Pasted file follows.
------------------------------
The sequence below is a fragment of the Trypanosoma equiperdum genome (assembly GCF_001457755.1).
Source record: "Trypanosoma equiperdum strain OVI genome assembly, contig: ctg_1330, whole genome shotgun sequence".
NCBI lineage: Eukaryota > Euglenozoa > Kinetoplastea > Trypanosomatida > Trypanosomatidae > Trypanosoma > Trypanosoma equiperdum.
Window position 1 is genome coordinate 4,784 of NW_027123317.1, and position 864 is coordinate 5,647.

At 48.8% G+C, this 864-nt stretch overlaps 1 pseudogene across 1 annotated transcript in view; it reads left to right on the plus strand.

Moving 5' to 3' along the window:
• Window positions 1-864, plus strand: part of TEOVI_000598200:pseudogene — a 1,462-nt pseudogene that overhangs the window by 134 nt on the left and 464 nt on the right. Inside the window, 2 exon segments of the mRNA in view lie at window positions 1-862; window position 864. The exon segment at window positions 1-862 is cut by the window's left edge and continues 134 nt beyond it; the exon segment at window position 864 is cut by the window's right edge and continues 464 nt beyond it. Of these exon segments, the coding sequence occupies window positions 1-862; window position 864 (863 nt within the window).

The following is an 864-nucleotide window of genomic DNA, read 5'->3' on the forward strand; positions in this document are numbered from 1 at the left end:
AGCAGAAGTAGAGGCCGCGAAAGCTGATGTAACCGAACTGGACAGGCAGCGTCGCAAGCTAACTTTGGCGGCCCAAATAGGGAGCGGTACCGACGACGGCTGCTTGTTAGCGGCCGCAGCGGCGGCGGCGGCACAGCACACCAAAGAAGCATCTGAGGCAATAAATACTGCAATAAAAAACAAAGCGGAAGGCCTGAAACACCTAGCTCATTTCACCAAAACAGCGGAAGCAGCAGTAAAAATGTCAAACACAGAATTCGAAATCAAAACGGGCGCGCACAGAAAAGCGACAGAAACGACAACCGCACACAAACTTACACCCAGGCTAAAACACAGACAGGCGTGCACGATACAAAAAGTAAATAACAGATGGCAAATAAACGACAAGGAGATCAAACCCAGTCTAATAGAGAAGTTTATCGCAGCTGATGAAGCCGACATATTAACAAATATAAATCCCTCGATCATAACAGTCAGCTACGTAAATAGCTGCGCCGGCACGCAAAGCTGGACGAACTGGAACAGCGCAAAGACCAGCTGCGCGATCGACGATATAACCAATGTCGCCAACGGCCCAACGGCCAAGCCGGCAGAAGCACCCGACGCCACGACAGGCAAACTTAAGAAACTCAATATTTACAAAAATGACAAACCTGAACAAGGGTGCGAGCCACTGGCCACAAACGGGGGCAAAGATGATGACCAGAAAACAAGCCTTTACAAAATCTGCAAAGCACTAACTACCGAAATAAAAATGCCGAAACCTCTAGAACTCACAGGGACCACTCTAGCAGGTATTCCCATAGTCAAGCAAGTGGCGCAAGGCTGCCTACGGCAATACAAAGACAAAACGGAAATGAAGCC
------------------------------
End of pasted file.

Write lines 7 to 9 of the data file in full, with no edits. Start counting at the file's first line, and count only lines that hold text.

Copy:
• Window positions 1-864, plus strand: part of TEOVI_000598200:pseudogene — a 1,462-nt pseudogene that overhangs the window by 134 nt on the left and 464 nt on the right. Inside the window, 2 exon segments of the mRNA in view lie at window positions 1-862; window position 864. The exon segment at window positions 1-862 is cut by the window's left edge and continues 134 nt beyond it; the exon segment at window position 864 is cut by the window's right edge and continues 464 nt beyond it. Of these exon segments, the coding sequence occupies window positions 1-862; window position 864 (863 nt within the window).

The following is an 864-nucleotide window of genomic DNA, read 5'->3' on the forward strand; positions in this document are numbered from 1 at the left end:
AGCAGAAGTAGAGGCCGCGAAAGCTGATGTAACCGAACTGGACAGGCAGCGTCGCAAGCTAACTTTGGCGGCCCAAATAGGGAGCGGTACCGACGACGGCTGCTTGTTAGCGGCCGCAGCGGCGGCGGCGGCACAGCACACCAAAGAAGCATCTGAGGCAATAAATACTGCAATAAAAAACAAAGCGGAAGGCCTGAAACACCTAGCTCATTTCACCAAAACAGCGGAAGCAGCAGTAAAAATGTCAAACACAGAATTCGAAATCAAAACGGGCGCGCACAGAAAAGCGACAGAAACGACAACCGCACACAAACTTACACCCAGGCTAAAACACAGACAGGCGTGCACGATACAAAAAGTAAATAACAGATGGCAAATAAACGACAAGGAGATCAAACCCAGTCTAATAGAGAAGTTTATCGCAGCTGATGAAGCCGACATATTAACAAATATAAATCCCTCGATCATAACAGTCAGCTACGTAAATAGCTGCGCCGGCACGCAAAGCTGGACGAACTGGAACAGCGCAAAGACCAGCTGCGCGATCGACGATATAACCAATGTCGCCAACGGCCCAACGGCCAAGCCGGCAGAAGCACCCGACGCCACGACAGGCAAACTTAAGAAACTCAATATTTACAAAAATGACAAACCTGAACAAGGGTGCGAGCCACTGGCCACAAACGGGGGCAAAGATGATGACCAGAAAACAAGCCTTTACAAAATCTGCAAAGCACTAACTACCGAAATAAAAATGCCGAAACCTCTAGAACTCACAGGGACCACTCTAGCAGGTATTCCCATAGTCAAGCAAGTGGCGCAAGGCTGCCTACGGCAATACAAAGACAAAACGGAAATGAAGCC